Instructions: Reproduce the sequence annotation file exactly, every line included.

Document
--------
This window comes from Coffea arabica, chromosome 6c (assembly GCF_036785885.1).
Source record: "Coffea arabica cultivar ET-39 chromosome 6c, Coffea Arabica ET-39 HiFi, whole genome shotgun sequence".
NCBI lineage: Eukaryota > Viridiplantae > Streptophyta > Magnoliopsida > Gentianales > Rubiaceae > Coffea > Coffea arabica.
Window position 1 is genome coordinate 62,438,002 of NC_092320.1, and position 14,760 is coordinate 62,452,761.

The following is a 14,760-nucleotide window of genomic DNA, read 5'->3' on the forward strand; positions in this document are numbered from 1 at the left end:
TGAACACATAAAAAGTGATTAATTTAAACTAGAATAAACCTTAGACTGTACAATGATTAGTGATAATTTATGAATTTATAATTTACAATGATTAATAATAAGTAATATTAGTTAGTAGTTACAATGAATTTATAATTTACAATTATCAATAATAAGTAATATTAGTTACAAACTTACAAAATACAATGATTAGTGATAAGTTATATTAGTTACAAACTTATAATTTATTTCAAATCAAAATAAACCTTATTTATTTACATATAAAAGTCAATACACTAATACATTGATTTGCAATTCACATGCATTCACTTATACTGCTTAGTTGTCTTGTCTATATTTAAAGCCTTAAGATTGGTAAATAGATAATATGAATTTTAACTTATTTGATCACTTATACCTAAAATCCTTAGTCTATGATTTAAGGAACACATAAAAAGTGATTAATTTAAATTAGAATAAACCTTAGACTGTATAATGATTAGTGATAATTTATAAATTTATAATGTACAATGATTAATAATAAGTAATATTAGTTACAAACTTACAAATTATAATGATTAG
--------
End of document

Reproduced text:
This window comes from Coffea arabica, chromosome 6c (assembly GCF_036785885.1).
Source record: "Coffea arabica cultivar ET-39 chromosome 6c, Coffea Arabica ET-39 HiFi, whole genome shotgun sequence".
NCBI lineage: Eukaryota > Viridiplantae > Streptophyta > Magnoliopsida > Gentianales > Rubiaceae > Coffea > Coffea arabica.
Window position 1 is genome coordinate 62,438,002 of NC_092320.1, and position 14,760 is coordinate 62,452,761.

The following is a 14,760-nucleotide window of genomic DNA, read 5'->3' on the forward strand; positions in this document are numbered from 1 at the left end:
TGAACACATAAAAAGTGATTAATTTAAACTAGAATAAACCTTAGACTGTACAATGATTAGTGATAATTTATGAATTTATAATTTACAATGATTAATAATAAGTAATATTAGTTAGTAGTTACAATGAATTTATAATTTACAATTATCAATAATAAGTAATATTAGTTACAAACTTACAAAATACAATGATTAGTGATAAGTTATATTAGTTACAAACTTATAATTTATTTCAAATCAAAATAAACCTTATTTATTTACATATAAAAGTCAATACACTAATACATTGATTTGCAATTCACATGCATTCACTTATACTGCTTAGTTGTCTTGTCTATATTTAAAGCCTTAAGATTGGTAAATAGATAATATGAATTTTAACTTATTTGATCACTTATACCTAAAATCCTTAGTCTATGATTTAAGGAACACATAAAAAGTGATTAATTTAAATTAGAATAAACCTTAGACTGTATAATGATTAGTGATAATTTATAAATTTATAATGTACAATGATTAATAATAAGTAATATTAGTTACAAACTTACAAATTATAATGATTAG